Friday, May 19, 2006

Immigration Reform

President Bush said over the weekend that he would place National Guard troops on the border with Mexico to improve border security.

As I said on the forum, There are two problems with using this policy as an argument for "immigration reform".

  1. It is going to take more than putting 10,000 troops on the border to convince the American people that the federal government is serious about border security. The concern that the leadership in Washington is not committed to securing the borders goes back many years. This looks like a political maneuver designed to soothe people's nerves, without the resolve to stick with the policy for the long haul.

  2. There is still the issue of whether or not immigration "reform" is a good idea to begin with. Would a program of pseudo-amnesty improve the current situation or make it worse?

It annoys me that the administration is proposing measures to provide the border security it is already constitutionally obligated to provide anyway as a political measure. Constitutional responsibilities should never be political bargaining chips. Later that evening, the doubts I had about the commitment to border security were reinforced by this statement from White House spokeswoman Maria Tamburri:

"The president made clear that the United States considers Mexico a friend and that what is being considered is not militarization of the border, but support of border patrol capabilities on a temporary basis by National Guard personnel."

There have been some positive developments. The U.S. Senate, which has been pushing a much more liberal proposal for "immigration reform", moved closer to the security-minded vision of the House of Representatives. The Senate voted 83-16 to approve "370 miles of fencing and 500 miles of vehicle barriers" along the border with Mexico. The Senate also voted 99-0 to "deny citizenship chances to those illegals guilty of a felony or three misdemeanors," according to the New York Times.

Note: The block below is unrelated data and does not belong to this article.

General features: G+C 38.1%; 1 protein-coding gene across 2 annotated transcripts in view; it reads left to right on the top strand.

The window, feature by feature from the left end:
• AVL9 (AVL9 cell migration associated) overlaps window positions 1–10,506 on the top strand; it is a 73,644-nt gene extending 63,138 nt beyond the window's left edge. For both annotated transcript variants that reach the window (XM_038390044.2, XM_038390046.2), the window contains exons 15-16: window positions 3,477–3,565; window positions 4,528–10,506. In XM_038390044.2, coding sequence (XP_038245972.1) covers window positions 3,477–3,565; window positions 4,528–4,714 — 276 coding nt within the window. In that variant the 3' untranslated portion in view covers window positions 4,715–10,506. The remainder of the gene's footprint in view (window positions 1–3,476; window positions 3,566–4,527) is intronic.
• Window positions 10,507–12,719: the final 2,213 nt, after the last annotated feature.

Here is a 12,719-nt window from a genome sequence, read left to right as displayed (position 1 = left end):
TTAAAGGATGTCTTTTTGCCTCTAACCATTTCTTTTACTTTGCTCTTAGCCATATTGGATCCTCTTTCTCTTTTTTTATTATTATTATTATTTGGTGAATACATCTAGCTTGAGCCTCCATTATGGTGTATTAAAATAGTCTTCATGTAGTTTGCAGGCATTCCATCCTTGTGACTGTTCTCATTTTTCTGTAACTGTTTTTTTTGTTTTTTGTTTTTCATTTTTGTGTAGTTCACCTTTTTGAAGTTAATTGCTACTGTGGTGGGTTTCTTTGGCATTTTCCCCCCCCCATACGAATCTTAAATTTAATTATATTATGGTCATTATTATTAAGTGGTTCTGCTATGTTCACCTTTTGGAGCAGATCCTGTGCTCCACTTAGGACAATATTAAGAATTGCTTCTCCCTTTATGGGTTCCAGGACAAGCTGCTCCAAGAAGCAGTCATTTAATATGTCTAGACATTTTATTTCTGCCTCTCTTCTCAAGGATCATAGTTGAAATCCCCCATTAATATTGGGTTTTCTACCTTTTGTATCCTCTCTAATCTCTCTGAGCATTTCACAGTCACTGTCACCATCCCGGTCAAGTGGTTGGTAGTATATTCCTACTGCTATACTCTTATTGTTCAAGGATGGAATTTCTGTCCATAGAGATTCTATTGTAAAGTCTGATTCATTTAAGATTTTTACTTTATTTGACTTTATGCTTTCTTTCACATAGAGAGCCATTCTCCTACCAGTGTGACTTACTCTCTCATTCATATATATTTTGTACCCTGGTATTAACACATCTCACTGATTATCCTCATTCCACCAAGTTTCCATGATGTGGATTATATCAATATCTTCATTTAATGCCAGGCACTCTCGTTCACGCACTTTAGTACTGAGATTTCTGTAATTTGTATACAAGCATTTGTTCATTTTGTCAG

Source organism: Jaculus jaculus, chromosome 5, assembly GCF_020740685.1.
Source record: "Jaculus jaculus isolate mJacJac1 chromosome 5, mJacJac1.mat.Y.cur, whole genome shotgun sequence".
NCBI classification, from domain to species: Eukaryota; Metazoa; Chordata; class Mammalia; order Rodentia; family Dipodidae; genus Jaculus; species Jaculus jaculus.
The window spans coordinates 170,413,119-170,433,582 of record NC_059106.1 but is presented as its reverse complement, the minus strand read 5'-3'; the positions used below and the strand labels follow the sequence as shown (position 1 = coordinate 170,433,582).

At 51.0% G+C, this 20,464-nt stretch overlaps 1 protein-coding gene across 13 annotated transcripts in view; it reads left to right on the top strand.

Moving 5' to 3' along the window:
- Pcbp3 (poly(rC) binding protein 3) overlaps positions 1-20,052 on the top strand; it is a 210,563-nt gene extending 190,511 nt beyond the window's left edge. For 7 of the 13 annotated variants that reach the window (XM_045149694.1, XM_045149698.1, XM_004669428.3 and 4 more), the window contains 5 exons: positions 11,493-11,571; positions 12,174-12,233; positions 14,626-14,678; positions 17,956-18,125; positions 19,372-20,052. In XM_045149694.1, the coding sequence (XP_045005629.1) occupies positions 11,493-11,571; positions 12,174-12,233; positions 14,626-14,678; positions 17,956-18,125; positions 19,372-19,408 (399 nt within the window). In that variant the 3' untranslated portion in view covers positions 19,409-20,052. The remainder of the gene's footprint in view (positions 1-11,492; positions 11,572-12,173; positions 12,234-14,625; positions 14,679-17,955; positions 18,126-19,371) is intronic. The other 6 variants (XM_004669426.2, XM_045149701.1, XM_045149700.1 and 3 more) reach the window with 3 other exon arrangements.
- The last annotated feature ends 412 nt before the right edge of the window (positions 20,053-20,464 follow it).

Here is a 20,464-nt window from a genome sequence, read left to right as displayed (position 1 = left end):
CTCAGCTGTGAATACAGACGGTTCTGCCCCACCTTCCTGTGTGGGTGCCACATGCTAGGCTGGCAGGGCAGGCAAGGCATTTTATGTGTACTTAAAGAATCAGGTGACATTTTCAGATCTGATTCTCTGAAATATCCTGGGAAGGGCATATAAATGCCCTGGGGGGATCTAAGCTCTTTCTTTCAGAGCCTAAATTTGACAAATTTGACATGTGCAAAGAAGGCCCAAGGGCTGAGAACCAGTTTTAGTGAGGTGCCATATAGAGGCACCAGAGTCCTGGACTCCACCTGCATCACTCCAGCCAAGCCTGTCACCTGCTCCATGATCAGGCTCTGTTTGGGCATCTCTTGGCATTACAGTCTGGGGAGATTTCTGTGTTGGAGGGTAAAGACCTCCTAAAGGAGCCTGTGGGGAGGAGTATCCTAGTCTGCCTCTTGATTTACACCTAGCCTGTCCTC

So what is the solution to the growing illegal immigration problem we face? A lot of people argue it is "not practical" to deport the estimated 12 million illegal immigrants already residing in the United States. However, offering a pseudo-amnesty "path to citizenship" will only encourage more illegal immigration. Many conservatives are justifiably concerned that the required steps to become a citizen will not be enforced.

The problem with the practicality argument is that it undermines respect for the law. Since we cannot enforce the law anyway, we might as well just decriminalize those already here. However, the FBI reports over 1.3 million violent crimes in 2004 - should we decriminalize these acts, since we do not seem to be able to stop it?

I think it is very disrespectful to the immigrants who follow the law and wait their turn for a chance at the American dream to reward illegal behavior by granting a "path to citizenship". I applaud Congressional Republicans such as John Hostettler who are standing up both to the President and to the powerful business lobby that benefits from illegal immigration. Whatever solution is found, two things are clear: amnesty (or pseudo-amnesty) is a bad idea, and we need to secure our borders.

Michelle Malkin has an excellent editorial on the subject this week.